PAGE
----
Now, the young man returns with our go-shuin books and it is 4:30 pm and closing time. I wait outside for my Beloved.  When Lee returns, we cross the road and enter a store stacked with beautiful bowls. I am drawn especially to a bowl with the image of an orange phoenix, mythical bird, fire and ashes, symbol of endings and new beginnings.  I am bone-weary of the rapidity of the many beginnings and endings of my life and I walk away from the beckoning phoenix. Tired of packing and unpacking, disposing and giving away things, storing and shipping things, I am also trying to buy less, own less.


On Kappabashi Dogugai Avenue, we stroll past plastic food displays—steak, sushi and fruit baskets, and a cut-out of a chef floating high above a corner building. In a tiny store cluttered with stainless pots, I spot a small crème plaster-of-paris Kannon, right knee raised, seated on a lotus in regal repose: six U.S. dollars.  I ask the old woman if she has a second Kannon similar to this, and she rummages, unearths a box.  For 10 U.S. dollars, I buy two Kannons—one for each of us to take back to our separate homes to mark the first day of our pilgrimage.


1st Temple: Senso-ji


Even if you’re not on pilgrimage, Senso-ji is an appropriate place to begin a visit to Tokyo. It’s the city’s oldest temple, dating back before the city existed, almost 1400 years to 645 AD. It’s doubtful that anything but the Sumida River remains from that time, aside from the statue of Kannon that the original temple was built to house. The brothers Hinokuma Hamanari and Hinokuma Takenari were fishing on the Sumida and caught the statue in their nets on the morning of March 18th, 628. As they were eating their breakfast, they couldn’t have imagined the city that would grow around the statue they were about to find; they couldn’t imagine us imagining them on that sunny morning.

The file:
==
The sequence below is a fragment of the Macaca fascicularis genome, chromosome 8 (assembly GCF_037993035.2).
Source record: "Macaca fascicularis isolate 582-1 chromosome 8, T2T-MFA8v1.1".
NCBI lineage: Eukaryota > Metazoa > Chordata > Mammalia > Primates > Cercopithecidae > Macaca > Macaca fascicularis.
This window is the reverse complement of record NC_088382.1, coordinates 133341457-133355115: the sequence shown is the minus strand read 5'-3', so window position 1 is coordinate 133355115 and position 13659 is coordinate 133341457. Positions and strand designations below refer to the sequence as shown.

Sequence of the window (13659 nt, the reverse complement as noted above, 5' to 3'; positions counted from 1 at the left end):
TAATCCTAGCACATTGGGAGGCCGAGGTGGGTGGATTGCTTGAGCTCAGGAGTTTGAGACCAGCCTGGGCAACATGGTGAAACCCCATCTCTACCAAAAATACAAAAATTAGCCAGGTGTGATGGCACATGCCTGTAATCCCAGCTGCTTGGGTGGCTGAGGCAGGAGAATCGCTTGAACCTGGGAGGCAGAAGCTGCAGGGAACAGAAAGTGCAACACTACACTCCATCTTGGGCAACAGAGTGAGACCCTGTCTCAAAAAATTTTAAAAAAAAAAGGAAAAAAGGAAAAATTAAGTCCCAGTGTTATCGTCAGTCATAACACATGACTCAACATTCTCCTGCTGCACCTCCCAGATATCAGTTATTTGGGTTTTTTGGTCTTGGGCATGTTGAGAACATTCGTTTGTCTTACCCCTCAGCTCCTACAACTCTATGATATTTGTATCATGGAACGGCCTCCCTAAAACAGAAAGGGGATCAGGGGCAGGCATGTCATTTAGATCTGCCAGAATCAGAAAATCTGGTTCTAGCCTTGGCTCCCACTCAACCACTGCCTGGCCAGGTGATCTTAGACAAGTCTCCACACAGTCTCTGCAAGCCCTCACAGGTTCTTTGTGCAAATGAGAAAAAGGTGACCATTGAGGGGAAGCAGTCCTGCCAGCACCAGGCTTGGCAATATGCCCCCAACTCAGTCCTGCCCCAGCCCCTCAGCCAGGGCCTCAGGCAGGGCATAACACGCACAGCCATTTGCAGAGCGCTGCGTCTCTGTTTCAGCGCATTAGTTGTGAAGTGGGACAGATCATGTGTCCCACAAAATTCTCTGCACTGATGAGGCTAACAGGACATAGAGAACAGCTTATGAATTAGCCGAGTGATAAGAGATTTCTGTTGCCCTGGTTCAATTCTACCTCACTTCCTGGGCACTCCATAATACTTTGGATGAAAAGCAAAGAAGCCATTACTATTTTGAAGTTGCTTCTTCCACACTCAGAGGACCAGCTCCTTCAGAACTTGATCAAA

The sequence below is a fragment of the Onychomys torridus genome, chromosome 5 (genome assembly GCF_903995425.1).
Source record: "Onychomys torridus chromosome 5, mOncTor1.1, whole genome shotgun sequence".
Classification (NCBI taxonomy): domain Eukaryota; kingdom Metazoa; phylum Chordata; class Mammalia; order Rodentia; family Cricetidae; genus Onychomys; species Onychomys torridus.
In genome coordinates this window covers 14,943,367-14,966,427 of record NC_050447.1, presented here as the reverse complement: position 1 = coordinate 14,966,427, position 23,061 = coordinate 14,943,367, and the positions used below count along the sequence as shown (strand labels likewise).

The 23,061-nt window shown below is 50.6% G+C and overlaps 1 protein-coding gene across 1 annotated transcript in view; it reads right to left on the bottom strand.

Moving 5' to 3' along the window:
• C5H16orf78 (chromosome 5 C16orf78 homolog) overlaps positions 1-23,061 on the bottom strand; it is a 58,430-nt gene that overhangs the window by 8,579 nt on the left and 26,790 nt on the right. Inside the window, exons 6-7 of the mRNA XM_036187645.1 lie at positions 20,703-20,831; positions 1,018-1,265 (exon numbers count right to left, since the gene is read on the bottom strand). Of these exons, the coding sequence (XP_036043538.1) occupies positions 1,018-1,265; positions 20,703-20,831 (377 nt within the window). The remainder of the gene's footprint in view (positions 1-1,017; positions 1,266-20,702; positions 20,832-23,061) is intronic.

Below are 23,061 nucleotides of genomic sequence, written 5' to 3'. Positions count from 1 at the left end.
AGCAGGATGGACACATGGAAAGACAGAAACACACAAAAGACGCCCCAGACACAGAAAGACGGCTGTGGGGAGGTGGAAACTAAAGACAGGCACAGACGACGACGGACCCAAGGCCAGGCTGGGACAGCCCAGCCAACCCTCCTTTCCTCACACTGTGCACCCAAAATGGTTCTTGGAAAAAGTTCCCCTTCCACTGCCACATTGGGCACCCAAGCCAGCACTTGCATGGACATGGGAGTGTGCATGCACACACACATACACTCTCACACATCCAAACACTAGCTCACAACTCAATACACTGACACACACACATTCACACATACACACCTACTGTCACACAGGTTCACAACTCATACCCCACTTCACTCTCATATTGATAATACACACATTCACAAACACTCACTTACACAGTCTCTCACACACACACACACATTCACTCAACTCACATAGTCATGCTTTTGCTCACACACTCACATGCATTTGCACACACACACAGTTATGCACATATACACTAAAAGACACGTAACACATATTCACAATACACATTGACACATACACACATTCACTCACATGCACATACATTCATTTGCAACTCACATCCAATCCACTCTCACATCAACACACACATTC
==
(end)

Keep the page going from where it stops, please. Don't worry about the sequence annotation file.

The statue that remains as evidence of their presence on the Sumida River that day must be imagined. Shokai Shonin, the Priest who built the original temple, had a dream warning him that no one should see the statue and it was not seen again for over a thousand years until, during the Meiji period, suspicious government officials came to verify its existence. The officials opened the altar and made sketches of the statue while the monks averted their eyes. The Bodhisattva has not been seen since, but we trust s/he is there, hidden, surrounded by the city s/he founded and the hundreds of millions of lives s/he holds in her heart. A good metaphor for faith.


The trains aren’t crowded on this 30th of December, and when we exit the subway we have no trouble finding the temple: signs everywhere point the way. By the time we reach the enormous red-and-black Japanese lantern of Kaminarimon, “The Thunder Gate”, we are submerged in a sea of humanity. On any given day Senso-ji is a popular spot, attracting 30 million visitors each year, but today is only one day before New Year’s Eve. Coming as I do from a farm in Saskatchewan I feel as though I’m surrounded by all 30 million. At least I’m taller than average, whereas Ranjini sinks into the crowd. Nervous that I’ll lose her, I grasp her hand and we follow the procession through The Kaminarimon Gate, imitating the others who reach up and touch the dragon carving fitted into its base. I suspect we’re doing this for luck.

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Once through, we swim with the crowd up Nakamise-dori, slowly approaching the temple. This narrow street, lined on both sides with a multitude of stalls selling food, crafts, kimonos and t-shirts, cheap and expensive souvenirs, makes me realize that pilgrimage is about more than faith. It’s about separating the pilgrims from their money. I don’t voice this to Ranjini, knowing she won’t appreciate the cynicism of this sentiment, but it is undeniable that the economy created by the pilgrimage is, perhaps, as important in understanding it as faith. Money may not make the world go round, but it does make people gather, and it creates cities and civilizations. All that is made manifest in the crowd pressing against us as we edge our way toward the Hozomon Gate.